Ag Briefs: DMC payments total $94M so far

Wisconsin State Farmer
Midwest briefs


New Dairy month event in Washington Co.

After a year off, the Washington County Dairy Promotion is back with a new event for June Dairy Month titled, “Dairy Destination –Carloads of Fun”. The event is scheduled for 7-11 a.m. Saturday, June 12, and will be held at Sunset Farms,6600 Sunset Dr., Allenton, WI.

Guests will be guided to an auto trail where they will be able to tour the entire farm from inside your vehicle. The experience will feature the sights of dairy cows and calves, barns and equipment and more. Younger guests will delight in games and surprises along the route.

Each car will receive a signature “Dairy Dream Box” filled with dairy products, treats, and prizes valued at over $30 - highlighting locally available dairy products.

The event is available only through limited advanced ticket sales - $20 per carload - beginning May 1. Tickets will indicate tour arrival time and can be purchased online at Tickets are non-refundable.


Rain slows fieldwork

While farmers were able to make some inroads in working land, slow, soaking rains dropped over an inch of precipitation across the state, increasing soil moisture.

According to the USDA’s National Agricultural Statistics Service, tillage, manure and fertilizer applications were underway in many areas with some farmers were planting small grains, potatoes and alfalfa.

Pasture and overwintered crops were greening up and reporters commented that there was very little winterkill visible at this time.

To date, 19% of oats were reported as planted, a week ahead of last year and 12 days ahead of the 5-year average. Spring tillage was reported as 20% complete, 10 days ahead of last year and 13 days ahead of the average. Winter wheat condition was rated 75% good to excellent statewide, up 6 percentage points from last week.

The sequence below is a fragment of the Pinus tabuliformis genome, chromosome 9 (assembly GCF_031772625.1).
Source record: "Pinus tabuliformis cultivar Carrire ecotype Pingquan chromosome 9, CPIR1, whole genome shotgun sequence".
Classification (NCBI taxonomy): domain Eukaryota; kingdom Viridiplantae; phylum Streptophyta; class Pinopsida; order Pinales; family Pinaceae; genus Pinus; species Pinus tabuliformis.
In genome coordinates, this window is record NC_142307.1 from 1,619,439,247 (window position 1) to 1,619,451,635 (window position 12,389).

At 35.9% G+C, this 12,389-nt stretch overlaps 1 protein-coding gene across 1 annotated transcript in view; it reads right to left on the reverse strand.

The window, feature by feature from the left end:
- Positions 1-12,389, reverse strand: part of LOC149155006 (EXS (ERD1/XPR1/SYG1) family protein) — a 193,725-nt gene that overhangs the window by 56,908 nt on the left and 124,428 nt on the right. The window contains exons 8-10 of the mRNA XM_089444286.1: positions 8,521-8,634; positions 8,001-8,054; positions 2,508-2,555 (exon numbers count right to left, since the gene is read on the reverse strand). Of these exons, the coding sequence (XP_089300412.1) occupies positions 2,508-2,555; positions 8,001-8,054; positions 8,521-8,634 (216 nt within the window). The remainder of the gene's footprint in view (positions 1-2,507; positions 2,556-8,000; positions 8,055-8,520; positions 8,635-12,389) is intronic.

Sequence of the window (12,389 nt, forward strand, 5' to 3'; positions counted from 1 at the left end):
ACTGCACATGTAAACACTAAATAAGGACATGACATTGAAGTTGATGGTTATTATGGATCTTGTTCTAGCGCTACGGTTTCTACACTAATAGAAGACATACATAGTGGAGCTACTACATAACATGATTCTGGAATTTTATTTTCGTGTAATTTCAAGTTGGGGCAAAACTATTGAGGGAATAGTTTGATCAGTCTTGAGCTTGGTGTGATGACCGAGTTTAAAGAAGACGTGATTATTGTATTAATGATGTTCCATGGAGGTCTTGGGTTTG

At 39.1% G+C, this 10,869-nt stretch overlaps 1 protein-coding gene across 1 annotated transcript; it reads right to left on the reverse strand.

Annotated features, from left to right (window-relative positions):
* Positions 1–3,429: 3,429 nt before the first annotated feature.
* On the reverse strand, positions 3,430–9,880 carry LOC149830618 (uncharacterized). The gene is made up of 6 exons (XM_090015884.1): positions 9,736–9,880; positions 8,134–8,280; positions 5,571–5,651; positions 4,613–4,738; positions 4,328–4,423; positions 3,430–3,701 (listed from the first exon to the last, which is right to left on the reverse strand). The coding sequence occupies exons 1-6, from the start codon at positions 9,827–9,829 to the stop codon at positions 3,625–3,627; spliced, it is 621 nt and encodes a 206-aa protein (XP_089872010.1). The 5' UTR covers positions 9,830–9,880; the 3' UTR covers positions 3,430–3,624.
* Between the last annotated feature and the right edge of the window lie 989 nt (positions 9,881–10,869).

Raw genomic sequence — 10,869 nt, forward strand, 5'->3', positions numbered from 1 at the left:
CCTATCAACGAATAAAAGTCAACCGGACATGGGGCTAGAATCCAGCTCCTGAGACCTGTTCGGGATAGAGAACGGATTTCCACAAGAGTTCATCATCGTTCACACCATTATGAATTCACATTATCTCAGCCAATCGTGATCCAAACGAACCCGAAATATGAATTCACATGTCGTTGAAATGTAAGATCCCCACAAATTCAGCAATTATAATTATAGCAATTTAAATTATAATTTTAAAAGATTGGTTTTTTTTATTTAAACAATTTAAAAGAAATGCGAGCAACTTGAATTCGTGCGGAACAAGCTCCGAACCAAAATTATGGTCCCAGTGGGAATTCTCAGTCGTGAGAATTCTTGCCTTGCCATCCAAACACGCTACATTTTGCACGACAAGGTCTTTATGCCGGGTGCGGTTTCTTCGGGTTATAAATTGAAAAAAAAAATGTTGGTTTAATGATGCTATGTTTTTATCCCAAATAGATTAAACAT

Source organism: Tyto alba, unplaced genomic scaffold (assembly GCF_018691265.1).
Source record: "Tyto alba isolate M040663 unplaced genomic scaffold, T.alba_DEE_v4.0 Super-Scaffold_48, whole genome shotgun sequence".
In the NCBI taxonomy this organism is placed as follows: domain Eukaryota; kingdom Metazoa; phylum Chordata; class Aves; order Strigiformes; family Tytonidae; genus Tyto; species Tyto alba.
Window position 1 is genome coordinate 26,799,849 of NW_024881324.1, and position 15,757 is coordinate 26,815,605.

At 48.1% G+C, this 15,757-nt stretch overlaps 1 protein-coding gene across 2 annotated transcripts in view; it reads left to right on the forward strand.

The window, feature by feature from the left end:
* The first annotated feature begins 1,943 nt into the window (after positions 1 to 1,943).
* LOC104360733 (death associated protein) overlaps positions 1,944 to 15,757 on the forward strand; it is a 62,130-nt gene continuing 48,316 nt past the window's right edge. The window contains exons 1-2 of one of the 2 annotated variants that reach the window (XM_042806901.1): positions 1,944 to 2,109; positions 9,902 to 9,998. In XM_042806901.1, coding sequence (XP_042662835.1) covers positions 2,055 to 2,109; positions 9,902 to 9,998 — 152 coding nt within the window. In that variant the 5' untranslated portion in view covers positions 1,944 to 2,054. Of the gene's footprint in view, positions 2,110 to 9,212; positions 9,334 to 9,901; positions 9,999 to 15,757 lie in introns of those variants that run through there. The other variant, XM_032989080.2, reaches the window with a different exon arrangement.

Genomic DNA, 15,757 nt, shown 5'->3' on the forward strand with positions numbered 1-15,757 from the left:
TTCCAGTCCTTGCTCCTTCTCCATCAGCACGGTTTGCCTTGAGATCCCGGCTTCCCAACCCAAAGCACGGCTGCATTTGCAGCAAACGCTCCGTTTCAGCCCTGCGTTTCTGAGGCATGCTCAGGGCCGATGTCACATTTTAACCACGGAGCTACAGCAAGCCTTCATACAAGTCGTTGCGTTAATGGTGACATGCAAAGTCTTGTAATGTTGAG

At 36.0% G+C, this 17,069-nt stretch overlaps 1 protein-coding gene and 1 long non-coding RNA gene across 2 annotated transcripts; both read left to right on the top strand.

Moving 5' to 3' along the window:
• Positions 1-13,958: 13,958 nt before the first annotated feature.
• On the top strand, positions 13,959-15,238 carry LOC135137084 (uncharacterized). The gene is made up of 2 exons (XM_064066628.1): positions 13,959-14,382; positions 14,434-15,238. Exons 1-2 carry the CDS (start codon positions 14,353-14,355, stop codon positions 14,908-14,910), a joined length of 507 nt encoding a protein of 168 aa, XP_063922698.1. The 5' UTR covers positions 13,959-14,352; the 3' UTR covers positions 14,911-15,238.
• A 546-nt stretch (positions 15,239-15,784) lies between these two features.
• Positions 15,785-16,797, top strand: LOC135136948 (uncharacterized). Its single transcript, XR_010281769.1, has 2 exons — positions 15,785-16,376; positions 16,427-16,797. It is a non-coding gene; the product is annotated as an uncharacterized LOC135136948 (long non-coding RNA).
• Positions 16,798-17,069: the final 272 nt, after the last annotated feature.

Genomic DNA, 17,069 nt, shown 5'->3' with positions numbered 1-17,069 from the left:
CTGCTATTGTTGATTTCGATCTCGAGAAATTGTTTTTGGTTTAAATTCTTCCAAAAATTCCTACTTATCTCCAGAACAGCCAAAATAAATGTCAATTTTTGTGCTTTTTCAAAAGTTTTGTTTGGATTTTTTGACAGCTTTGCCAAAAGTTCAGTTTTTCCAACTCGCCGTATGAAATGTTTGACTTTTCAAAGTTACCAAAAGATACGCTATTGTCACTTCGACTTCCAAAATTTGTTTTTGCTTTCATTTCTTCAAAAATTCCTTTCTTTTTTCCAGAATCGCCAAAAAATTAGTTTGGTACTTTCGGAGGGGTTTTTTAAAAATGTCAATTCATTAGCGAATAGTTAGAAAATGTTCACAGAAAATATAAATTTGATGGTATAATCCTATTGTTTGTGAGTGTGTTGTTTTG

Cow runs loose on Atlanta area interstate

A loose cow is being blamed for a traffic jam on an Atlanta area highway.

Police in Dunwoody, a suburb about 15 miles north of Atlanta, say officers responded Saturday morning to a cow running on Interstate 285. It had apparently fallen out of a livestock trailer.

Michael Gerbick told the Atlanta Journal-Constitution the cow surprised him as he headed to work at a Volvo dealership.

"Traffic was moving a little. Cars were slowly getting by. Then all the sudden this cow comes running around the corner with a gentleman chasing him," Gerbick said. 

Associated Press reported that police were able to capture the cow with help from someone with a rope. In a Facebook photo, the cow appears tethered to the front of a police vehicle.


New Wyoming law will allow people to take road kill to eat

Thousands of times a year, motorists inadvertently smash into Wyoming wildlife like mule deer, elk and pronghorn antelope, littering highway right-of-ways with carcasses that sometimes include dozens or hundreds of pounds of fresh, lean, edible meat.

Salvaging that meat has been illegal for generations. That's about to change.